We’ve been busy in the Savage Kitchen creating all kinds of recipes – both innovative and traditional – for the upcoming App update on July 6th!! Here’s a sneak peek…
Haole koa tempeh, known as tempe lamtoro or tempe mlandingan, is the third most popular tempeh in Central Java, Indonesia. This photo shows pans of haole koa tempeh pan fried, awaiting garlic powder, nutritional yeast, and salt to finish. Recipe to make haole koa tempeh coming in the Savage Kitchen app update and stay tuned for a special blog post detailing the process and variations!
These rice balls with blue butterfly pea flowers are wonderful at parties. Not flavorful on their own, they can be dipped in sauces, stuffed with yummy things in their centers, or served with stronger flavored foods.
Remember those young, flexible green haole koa seed pods that don’t have fully mature green seeds inside? This is what they can make, a delicious salad!!! This is one of my absolute favorites…fresh, inspired by a Thai youtuber..pods are transformed when cut into thin strips.
Traditional knowledge for the win! My roommate is from Mexico, and his Huichol friends say haole koa (Leucaena leucocephala) green seeds are eaten before going hunting to increase vision/sight of the animals. Science shows the seeds contain beta-carotene!
Haole koa originates from Mexico, so it’s an honor to have a Mexican woman, Sofia Flores @abuelitatechnology share her recipes of a plant with thousands of years of unbroken cultural connection. She created these recipes using green seeds, which will be available in the Savage Kitchen App starting July 6th. Guaje is the name of haole koa in Spanish.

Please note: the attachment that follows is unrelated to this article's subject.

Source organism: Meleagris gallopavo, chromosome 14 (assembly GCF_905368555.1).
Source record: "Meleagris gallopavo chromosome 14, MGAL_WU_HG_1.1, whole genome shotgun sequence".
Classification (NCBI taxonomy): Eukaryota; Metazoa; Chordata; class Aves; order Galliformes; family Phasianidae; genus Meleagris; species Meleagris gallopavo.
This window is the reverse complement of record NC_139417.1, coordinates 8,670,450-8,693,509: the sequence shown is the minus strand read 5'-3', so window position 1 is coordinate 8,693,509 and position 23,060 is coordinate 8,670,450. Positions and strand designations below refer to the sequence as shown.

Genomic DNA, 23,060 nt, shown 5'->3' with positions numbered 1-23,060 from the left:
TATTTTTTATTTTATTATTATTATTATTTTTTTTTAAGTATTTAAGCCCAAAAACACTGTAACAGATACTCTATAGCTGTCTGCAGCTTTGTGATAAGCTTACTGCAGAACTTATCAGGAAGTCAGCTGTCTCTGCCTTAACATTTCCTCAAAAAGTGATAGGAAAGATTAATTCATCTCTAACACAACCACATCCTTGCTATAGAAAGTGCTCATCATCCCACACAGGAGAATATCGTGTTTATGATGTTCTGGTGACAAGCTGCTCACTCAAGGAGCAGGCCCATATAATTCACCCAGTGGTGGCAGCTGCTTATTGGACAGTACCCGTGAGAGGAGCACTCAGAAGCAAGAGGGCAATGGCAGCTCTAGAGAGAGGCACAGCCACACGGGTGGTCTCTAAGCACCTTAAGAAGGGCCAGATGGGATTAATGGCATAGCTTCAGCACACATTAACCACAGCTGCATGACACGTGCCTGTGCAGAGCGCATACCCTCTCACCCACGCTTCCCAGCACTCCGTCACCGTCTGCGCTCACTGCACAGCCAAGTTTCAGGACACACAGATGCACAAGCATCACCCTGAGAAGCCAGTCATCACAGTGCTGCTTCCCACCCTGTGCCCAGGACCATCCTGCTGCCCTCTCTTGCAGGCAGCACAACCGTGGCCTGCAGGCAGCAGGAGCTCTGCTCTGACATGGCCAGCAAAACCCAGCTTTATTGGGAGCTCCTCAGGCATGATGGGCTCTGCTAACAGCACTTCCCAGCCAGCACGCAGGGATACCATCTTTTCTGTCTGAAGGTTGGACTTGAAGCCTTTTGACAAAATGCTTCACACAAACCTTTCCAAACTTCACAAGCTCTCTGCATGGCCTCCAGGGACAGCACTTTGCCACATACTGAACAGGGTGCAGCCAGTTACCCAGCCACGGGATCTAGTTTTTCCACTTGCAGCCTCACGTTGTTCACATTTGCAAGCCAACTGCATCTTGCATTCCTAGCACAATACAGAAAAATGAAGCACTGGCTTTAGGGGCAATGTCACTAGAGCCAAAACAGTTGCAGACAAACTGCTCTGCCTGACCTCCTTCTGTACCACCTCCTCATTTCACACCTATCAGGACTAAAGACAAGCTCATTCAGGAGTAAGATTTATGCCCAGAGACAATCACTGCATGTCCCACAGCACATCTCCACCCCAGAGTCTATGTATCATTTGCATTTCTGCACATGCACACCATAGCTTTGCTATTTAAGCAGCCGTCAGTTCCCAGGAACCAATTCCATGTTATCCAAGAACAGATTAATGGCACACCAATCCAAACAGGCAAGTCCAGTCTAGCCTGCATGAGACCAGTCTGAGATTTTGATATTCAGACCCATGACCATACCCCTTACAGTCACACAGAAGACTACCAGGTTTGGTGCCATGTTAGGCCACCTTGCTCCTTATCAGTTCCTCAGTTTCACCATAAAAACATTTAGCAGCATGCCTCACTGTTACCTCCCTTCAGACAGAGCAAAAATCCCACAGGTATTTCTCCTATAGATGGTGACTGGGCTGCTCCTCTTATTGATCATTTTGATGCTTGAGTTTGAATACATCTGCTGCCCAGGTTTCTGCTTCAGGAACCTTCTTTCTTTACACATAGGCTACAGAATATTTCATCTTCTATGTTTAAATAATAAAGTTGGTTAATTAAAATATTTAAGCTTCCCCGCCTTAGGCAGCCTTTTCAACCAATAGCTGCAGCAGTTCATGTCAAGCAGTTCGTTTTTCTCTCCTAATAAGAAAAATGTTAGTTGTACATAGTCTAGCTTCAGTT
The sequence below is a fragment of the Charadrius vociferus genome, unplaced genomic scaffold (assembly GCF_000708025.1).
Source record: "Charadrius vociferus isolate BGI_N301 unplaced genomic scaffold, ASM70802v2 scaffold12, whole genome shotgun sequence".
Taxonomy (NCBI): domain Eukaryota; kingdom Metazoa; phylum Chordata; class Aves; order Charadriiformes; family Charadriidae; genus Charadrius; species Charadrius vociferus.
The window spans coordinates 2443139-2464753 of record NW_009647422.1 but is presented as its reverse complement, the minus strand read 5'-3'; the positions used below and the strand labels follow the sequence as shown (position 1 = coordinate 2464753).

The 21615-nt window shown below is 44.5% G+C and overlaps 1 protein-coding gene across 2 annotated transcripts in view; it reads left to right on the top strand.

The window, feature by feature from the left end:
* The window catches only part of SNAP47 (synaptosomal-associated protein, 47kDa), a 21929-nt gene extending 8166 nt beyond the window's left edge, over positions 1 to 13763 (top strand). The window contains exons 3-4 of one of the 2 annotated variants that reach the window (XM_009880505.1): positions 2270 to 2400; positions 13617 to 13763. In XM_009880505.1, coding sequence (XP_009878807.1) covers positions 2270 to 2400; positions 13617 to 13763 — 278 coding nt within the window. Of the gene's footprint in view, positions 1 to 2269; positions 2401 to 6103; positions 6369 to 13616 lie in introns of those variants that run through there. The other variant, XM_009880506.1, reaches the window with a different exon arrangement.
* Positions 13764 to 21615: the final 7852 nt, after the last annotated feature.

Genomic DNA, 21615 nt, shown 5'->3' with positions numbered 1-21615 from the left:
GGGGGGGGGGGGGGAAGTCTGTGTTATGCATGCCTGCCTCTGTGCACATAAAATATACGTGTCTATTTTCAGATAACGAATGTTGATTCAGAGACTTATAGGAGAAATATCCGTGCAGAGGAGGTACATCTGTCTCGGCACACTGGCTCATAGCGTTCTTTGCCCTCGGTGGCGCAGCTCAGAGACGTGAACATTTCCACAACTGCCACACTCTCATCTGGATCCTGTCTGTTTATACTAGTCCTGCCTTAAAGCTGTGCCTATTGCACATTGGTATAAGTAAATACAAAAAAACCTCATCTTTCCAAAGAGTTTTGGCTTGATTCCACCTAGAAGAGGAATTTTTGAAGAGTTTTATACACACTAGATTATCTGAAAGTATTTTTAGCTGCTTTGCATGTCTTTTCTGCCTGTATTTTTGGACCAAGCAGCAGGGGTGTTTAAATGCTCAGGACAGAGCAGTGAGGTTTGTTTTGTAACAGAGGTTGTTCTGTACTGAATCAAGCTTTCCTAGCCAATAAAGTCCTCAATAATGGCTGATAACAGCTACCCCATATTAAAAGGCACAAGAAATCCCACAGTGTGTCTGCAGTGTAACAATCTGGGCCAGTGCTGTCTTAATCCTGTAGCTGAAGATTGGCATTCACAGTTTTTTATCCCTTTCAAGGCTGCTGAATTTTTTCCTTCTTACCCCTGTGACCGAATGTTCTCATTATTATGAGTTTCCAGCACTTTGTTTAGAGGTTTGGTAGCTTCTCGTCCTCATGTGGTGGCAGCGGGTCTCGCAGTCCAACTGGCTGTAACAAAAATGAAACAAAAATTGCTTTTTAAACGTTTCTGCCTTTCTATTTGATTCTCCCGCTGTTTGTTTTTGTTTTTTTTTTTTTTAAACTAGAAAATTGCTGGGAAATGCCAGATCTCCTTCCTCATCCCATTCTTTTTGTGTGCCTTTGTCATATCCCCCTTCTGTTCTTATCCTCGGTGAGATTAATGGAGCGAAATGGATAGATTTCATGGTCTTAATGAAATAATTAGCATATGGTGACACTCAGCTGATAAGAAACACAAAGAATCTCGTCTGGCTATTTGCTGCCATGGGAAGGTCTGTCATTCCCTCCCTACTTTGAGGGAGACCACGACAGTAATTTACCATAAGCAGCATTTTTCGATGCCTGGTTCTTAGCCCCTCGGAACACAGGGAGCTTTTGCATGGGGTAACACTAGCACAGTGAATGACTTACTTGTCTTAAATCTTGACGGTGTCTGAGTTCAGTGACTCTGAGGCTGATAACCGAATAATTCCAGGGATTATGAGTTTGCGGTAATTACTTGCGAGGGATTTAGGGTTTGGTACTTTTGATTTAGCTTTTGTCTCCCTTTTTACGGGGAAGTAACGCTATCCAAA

Pickled Haole Koa Flower Buds
Each time you eat one Haole Koa unopened flower bud it prevents 10-20 seed pods forming from a flower. There are an additional 10-20 seeds in each seed pod. These numbers are variable, but roughly 100-400 seeds you are preventing for each ONE bud you eat!! We find them delicious pickled and have many recipe variations coming in the Savage Kitchen app update.
Dill Pickled Buds. The process of soaking haole koa unopened flowers for 36 hours in water, then boiling to make pickling-ready, is outlined step-by-step in the Savage Kitchen App update on July 6th. Recipe for these Dill Pickled Buds coming then!
I actually never realized how many people LOVE capers, until I started making them myself using haole koa unopened flower buds and people treating them like they’re gold!
Recipe Development is always welcome at the Savage Kitchen App! We would love to hear about your Haole Koa creations!